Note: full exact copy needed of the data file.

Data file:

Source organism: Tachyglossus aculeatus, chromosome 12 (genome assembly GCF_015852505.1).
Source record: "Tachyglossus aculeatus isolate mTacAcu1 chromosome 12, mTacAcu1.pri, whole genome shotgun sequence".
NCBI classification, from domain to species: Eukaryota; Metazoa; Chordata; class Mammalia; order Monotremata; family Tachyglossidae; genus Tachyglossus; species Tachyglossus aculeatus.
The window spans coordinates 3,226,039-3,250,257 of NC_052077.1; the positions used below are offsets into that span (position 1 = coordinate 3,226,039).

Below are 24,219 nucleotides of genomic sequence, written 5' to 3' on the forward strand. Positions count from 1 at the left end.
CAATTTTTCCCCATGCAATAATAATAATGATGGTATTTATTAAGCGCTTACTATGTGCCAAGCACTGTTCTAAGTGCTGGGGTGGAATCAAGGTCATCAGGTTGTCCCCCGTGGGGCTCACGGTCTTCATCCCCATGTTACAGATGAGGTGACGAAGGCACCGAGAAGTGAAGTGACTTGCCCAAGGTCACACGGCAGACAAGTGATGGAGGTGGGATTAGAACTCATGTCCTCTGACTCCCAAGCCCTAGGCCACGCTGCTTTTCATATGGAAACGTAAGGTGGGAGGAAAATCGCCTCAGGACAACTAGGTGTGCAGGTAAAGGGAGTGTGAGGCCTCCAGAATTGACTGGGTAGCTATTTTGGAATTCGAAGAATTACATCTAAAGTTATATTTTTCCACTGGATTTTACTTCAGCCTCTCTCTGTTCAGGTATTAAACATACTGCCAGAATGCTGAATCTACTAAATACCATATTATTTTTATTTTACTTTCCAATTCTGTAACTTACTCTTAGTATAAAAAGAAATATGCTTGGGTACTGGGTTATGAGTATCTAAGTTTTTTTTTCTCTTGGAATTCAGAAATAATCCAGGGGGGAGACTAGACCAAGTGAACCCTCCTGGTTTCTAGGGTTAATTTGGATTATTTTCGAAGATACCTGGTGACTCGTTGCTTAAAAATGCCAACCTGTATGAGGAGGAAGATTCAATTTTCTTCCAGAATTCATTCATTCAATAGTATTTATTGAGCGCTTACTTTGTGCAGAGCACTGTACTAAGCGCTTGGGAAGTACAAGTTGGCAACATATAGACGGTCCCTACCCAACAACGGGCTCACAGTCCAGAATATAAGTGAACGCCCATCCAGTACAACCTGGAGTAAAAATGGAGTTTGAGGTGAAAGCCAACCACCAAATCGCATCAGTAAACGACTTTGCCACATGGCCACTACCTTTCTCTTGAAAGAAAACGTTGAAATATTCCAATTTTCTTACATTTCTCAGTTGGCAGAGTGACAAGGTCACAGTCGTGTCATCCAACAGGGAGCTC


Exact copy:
Source organism: Tachyglossus aculeatus, chromosome 12 (genome assembly GCF_015852505.1).
Source record: "Tachyglossus aculeatus isolate mTacAcu1 chromosome 12, mTacAcu1.pri, whole genome shotgun sequence".
NCBI classification, from domain to species: Eukaryota; Metazoa; Chordata; class Mammalia; order Monotremata; family Tachyglossidae; genus Tachyglossus; species Tachyglossus aculeatus.
The window spans coordinates 3,226,039-3,250,257 of NC_052077.1; the positions used below are offsets into that span (position 1 = coordinate 3,226,039).

Below are 24,219 nucleotides of genomic sequence, written 5' to 3' on the forward strand. Positions count from 1 at the left end.
CAATTTTTCCCCATGCAATAATAATAATGATGGTATTTATTAAGCGCTTACTATGTGCCAAGCACTGTTCTAAGTGCTGGGGTGGAATCAAGGTCATCAGGTTGTCCCCCGTGGGGCTCACGGTCTTCATCCCCATGTTACAGATGAGGTGACGAAGGCACCGAGAAGTGAAGTGACTTGCCCAAGGTCACACGGCAGACAAGTGATGGAGGTGGGATTAGAACTCATGTCCTCTGACTCCCAAGCCCTAGGCCACGCTGCTTTTCATATGGAAACGTAAGGTGGGAGGAAAATCGCCTCAGGACAACTAGGTGTGCAGGTAAAGGGAGTGTGAGGCCTCCAGAATTGACTGGGTAGCTATTTTGGAATTCGAAGAATTACATCTAAAGTTATATTTTTCCACTGGATTTTACTTCAGCCTCTCTCTGTTCAGGTATTAAACATACTGCCAGAATGCTGAATCTACTAAATACCATATTATTTTTATTTTACTTTCCAATTCTGTAACTTACTCTTAGTATAAAAAGAAATATGCTTGGGTACTGGGTTATGAGTATCTAAGTTTTTTTTTCTCTTGGAATTCAGAAATAATCCAGGGGGGAGACTAGACCAAGTGAACCCTCCTGGTTTCTAGGGTTAATTTGGATTATTTTCGAAGATACCTGGTGACTCGTTGCTTAAAAATGCCAACCTGTATGAGGAGGAAGATTCAATTTTCTTCCAGAATTCATTCATTCAATAGTATTTATTGAGCGCTTACTTTGTGCAGAGCACTGTACTAAGCGCTTGGGAAGTACAAGTTGGCAACATATAGACGGTCCCTACCCAACAACGGGCTCACAGTCCAGAATATAAGTGAACGCCCATCCAGTACAACCTGGAGTAAAAATGGAGTTTGAGGTGAAAGCCAACCACCAAATCGCATCAGTAAACGACTTTGCCACATGGCCACTACCTTTCTCTTGAAAGAAAACGTTGAAATATTCCAATTTTCTTACATTTCTCAGTTGGCAGAGTGACAAGGTCACAGTCGTGTCATCCAACAGGGAGCTC